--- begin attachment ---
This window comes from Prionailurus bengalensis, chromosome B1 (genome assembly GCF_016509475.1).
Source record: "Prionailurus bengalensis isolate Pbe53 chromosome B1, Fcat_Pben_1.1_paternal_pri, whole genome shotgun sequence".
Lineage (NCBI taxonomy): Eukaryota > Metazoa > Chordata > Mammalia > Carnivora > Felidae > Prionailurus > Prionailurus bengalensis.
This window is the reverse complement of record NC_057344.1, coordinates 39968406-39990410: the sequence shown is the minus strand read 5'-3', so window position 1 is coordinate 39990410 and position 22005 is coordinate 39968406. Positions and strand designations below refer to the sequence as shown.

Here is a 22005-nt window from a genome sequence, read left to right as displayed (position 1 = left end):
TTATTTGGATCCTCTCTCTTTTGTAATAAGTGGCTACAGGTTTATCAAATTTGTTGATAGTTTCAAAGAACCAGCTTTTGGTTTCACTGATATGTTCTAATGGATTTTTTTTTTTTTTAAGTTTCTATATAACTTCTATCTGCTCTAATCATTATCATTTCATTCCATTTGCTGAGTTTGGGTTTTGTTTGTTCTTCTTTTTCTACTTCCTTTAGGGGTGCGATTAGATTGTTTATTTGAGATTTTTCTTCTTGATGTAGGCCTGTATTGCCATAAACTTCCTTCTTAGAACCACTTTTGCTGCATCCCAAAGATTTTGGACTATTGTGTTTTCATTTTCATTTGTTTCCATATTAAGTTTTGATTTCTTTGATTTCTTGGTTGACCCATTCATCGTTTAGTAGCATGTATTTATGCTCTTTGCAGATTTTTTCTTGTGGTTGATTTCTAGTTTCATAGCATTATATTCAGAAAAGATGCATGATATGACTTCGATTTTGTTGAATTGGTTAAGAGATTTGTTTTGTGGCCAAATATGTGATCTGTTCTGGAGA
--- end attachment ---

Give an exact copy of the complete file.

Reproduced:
This window comes from Prionailurus bengalensis, chromosome B1 (genome assembly GCF_016509475.1).
Source record: "Prionailurus bengalensis isolate Pbe53 chromosome B1, Fcat_Pben_1.1_paternal_pri, whole genome shotgun sequence".
Lineage (NCBI taxonomy): Eukaryota > Metazoa > Chordata > Mammalia > Carnivora > Felidae > Prionailurus > Prionailurus bengalensis.
This window is the reverse complement of record NC_057344.1, coordinates 39968406-39990410: the sequence shown is the minus strand read 5'-3', so window position 1 is coordinate 39990410 and position 22005 is coordinate 39968406. Positions and strand designations below refer to the sequence as shown.

Here is a 22005-nt window from a genome sequence, read left to right as displayed (position 1 = left end):
TTATTTGGATCCTCTCTCTTTTGTAATAAGTGGCTACAGGTTTATCAAATTTGTTGATAGTTTCAAAGAACCAGCTTTTGGTTTCACTGATATGTTCTAATGGATTTTTTTTTTTTTTAAGTTTCTATATAACTTCTATCTGCTCTAATCATTATCATTTCATTCCATTTGCTGAGTTTGGGTTTTGTTTGTTCTTCTTTTTCTACTTCCTTTAGGGGTGCGATTAGATTGTTTATTTGAGATTTTTCTTCTTGATGTAGGCCTGTATTGCCATAAACTTCCTTCTTAGAACCACTTTTGCTGCATCCCAAAGATTTTGGACTATTGTGTTTTCATTTTCATTTGTTTCCATATTAAGTTTTGATTTCTTTGATTTCTTGGTTGACCCATTCATCGTTTAGTAGCATGTATTTATGCTCTTTGCAGATTTTTTCTTGTGGTTGATTTCTAGTTTCATAGCATTATATTCAGAAAAGATGCATGATATGACTTCGATTTTGTTGAATTGGTTAAGAGATTTGTTTTGTGGCCAAATATGTGATCTGTTCTGGAGA